- Expenses – what do your joint monthly expenses look like? Do you have a budget? How much money have you allocated to each category and is your partner in agreement with this or do they feel that some categories need more or less assigned? Can you come to an agreement in terms of your spending goals or do you need to consider for each to have free “spending money” that both of you can use however you want?
- Debt – how much debt you both have, individually and together? Do you want to pay off debt faster? Do you or your partner need to stop accumulating debt? Can you set a goal together on when to pay of your debts? How will you achieve this? Is your partner on board with this or is it worth discussing how compounding interest affects your balance each year?
- Savings – how much do you currently have in savings? What are some of your short-term, mid-term and long-term goals when it comes to building up savings? How can you hit those targets faster? Do you have any big expenses you need to save for: a new house, a wedding, children? How will you get ready for this?
- Income – what’s your joint annual income at the moment? Do you both feel content with this? Is your income likely to change any time soon? Would you like to increase your income in some way, either in your current job or in other ways? Think of the 7 income streams discussed earlier and comment whether either of you might want to pursue any additional ways of generating some extra money.
- Pensions – what are the pensions that you are both building up at the moment? Do you both have a pension plan in place? Should you or your partner make any more or less contributions to a workplace or private pension? Are you concerned you might not have enough pension built up for your (early) retirement?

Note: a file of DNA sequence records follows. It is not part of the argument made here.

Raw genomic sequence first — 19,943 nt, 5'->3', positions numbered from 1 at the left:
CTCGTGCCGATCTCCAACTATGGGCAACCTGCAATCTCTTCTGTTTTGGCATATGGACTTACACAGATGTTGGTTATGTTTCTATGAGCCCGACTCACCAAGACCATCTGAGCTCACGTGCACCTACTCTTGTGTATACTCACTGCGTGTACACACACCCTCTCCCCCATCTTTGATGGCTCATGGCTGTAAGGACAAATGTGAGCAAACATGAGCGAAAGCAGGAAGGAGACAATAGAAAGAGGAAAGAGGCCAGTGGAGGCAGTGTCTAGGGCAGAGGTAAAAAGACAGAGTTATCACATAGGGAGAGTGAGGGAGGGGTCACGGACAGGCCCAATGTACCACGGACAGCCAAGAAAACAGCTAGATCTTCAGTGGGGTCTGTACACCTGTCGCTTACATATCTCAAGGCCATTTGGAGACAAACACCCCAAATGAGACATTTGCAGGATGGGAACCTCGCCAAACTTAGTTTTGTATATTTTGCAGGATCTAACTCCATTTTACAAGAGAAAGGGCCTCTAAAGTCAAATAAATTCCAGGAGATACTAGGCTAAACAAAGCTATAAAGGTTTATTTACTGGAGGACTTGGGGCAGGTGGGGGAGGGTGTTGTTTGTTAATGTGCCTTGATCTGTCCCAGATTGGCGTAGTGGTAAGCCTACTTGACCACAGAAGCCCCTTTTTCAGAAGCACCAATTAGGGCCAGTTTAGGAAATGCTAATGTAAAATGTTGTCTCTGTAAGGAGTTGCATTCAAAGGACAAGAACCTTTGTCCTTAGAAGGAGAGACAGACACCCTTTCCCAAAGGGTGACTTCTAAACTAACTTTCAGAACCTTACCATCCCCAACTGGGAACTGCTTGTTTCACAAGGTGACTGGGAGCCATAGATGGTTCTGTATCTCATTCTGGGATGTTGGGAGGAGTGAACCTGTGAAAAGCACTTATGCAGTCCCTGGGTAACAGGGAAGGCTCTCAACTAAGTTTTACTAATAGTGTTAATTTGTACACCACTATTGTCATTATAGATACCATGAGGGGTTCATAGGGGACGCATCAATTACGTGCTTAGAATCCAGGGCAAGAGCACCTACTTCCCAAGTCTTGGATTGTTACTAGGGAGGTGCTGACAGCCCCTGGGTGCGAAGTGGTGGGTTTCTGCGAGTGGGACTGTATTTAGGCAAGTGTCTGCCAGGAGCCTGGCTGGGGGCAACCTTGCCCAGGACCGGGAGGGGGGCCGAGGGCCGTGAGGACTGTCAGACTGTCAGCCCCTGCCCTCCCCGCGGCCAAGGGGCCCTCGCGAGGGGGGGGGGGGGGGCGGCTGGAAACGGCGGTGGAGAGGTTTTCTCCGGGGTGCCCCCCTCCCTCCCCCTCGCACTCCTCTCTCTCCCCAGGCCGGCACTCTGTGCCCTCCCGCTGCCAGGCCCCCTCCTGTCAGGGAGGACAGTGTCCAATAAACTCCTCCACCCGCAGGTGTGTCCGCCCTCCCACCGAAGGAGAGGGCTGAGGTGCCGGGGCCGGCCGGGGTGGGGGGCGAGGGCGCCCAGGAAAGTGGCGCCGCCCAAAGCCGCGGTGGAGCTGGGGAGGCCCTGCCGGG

- Investing – do you or your partner want to invest and do both of you feel comfortable with this? Can you discuss options, risks, possible returns? Can you read more books together about this topic? Could you agree on a very small initial amount to start investing with?
- Make this financial discussion into a regular event, ideally weekly but minimally monthly if weekly is a little too much to ask for right now. Agree on a set day and time when you will do this again. Make it fun and enjoyable either with a nice bottle of wine, a fun film night after or by doing mini challenges during the week leading up to your next meeting, seeing who can save the most, find the best offers on sales or who can come up with the best plan on how to create a side income. Money talk should be fun not feared!
Of course all of this talking can be as detailed as you want. Especially the first time you might want to take it easy on your partner and remember that even though you might be totally feeling like a finance ninja, your partner might not and might feel overwhelmed, intimidated or scared of anything to do with money. But remember that only together will you be able to work towards the same goals and enjoy the journey along the way. So bring on that bottle of wine and get cracking!
Read more about my 100 steps mission to financial independence or simply decide to take control today and join us on our step-by-step quest on how to make your finances work for you, starting with step 1.